This is Henry Bouchy, my second-great grandfather on mom’s side. Henry was a gold smelter at a watch case company in Dayton, Kentucky, just across the river from Cincinnati, Ohio, in the early 1900s. Henry had ten children and three wives.
Henry arrived in the United States with his family on 2 May 1865 just two weeks after the assassination of President Lincoln and less than a month after General Robert E. Lee surrendered at Appomatox Courthouse. Henry was nine years old at the time of his family’s emigration from Moselle, France, and one of seven children born to his parents Jean Charles and Melanie Bardeau Bouchy.
The Bouchy family initially resided in New York City, but moved to Newark, New Jersey, about 1875 after Henry’s brother Emil’s tragic suicide. Emil was chronically ill and decided to end it all with a revolver to the head at the age of twenty-one. Henry’s sixteen year old sister Lucie died five months later.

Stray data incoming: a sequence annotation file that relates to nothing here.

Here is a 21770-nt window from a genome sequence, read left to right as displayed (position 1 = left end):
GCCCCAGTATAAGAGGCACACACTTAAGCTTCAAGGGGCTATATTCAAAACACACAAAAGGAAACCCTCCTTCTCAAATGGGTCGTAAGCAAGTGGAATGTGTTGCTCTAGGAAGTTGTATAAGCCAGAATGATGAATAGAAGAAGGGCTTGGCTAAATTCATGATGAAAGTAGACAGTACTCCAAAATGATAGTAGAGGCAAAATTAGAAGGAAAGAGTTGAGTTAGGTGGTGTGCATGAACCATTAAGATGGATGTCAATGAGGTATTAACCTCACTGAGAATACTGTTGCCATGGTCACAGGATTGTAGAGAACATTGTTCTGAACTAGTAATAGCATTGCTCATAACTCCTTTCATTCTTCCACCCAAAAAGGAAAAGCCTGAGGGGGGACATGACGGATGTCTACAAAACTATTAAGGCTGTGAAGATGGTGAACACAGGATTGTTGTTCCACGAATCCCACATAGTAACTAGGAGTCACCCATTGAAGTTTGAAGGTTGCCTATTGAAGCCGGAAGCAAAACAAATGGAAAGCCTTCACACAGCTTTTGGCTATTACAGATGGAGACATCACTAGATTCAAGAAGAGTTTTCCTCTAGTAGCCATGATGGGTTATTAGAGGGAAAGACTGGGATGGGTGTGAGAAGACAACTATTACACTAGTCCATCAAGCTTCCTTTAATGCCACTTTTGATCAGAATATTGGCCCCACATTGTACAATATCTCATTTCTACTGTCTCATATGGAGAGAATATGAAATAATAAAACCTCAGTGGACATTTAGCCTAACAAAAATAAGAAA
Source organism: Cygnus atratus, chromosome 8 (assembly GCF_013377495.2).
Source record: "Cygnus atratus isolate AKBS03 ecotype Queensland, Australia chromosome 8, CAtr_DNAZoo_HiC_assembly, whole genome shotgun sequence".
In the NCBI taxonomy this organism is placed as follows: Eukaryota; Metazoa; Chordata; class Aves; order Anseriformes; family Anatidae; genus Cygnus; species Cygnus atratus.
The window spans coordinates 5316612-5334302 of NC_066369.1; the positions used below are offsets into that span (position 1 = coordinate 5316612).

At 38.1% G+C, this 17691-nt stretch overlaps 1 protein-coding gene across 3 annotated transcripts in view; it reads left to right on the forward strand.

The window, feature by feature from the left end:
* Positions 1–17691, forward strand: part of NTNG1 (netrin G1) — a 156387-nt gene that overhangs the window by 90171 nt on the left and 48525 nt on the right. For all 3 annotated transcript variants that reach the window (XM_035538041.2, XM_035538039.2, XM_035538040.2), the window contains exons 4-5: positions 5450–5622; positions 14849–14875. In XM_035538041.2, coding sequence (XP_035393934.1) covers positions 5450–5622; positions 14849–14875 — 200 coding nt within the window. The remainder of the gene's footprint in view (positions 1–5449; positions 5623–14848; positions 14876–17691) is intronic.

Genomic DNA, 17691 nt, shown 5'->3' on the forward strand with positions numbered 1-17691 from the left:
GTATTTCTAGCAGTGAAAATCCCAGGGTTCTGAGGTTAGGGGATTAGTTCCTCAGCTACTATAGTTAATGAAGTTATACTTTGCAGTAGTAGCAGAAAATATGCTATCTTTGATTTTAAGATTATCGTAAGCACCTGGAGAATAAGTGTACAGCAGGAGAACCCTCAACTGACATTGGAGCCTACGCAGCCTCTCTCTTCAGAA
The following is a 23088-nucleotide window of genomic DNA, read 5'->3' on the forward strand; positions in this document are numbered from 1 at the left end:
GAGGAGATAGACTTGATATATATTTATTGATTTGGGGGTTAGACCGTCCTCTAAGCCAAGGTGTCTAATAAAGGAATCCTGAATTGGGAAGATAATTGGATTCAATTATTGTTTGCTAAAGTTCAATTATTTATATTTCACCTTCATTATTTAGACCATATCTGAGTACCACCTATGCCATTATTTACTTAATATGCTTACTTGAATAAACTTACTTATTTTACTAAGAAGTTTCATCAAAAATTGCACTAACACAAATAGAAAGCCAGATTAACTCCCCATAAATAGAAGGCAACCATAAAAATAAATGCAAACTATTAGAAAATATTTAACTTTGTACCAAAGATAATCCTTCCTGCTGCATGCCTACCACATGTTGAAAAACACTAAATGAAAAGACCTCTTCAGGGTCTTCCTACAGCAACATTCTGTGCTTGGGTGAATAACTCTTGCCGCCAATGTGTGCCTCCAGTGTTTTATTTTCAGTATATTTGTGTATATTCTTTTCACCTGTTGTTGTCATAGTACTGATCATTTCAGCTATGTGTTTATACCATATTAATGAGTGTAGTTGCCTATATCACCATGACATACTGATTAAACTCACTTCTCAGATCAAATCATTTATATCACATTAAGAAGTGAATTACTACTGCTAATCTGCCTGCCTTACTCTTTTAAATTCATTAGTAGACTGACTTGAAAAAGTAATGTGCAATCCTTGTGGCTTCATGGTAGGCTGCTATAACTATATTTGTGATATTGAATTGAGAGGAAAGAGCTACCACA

Henry worked in a watch factory in Newark and married Ada Johnson in 1880. Ada was the first of Henry’s three wives and they had seven children together. One year after their youngest child Carolyn was born, Ada died on 3 September 1893 at the age of thirty-three. Twenty-two days later Henry wed a fifty-seven year old widow, Caroline Ferris Crossman. Henry was thirty-six years old and with seven children and needed someone to care for his children. It’s probably safe to say that this was strictly a marriage of convenience. Caroline died on 10 January 1899 leaving Henry a widow once more. Eight months later on 2 August 1899, Henry wed another widow- Anna Buehler Linz. Anna was twenty-eight at the time of their marriage. The couple soon packed up the entire family and left Newark for Dayton, Kentucky, where Henry worked as a gold-smelter for a watch company.
Henry and Anna had three boys together. When the youngest Frank was two years old Henry died at the age of fifty-one on 8 March 1909. Henry’s death certificate states “mastoiditis” as the cause of death which is basically an untreated ear-infection. Prior to antibiotics, this condition was often fatal in infants, children and adults.
Henry’s wife Anna did not stay in Dayton with her seven stepchildren after Henry’s passing. She took her three sons she had with Henry and returned to New Jersey where things went poorly for the Bouchys. But that’s a story for another day.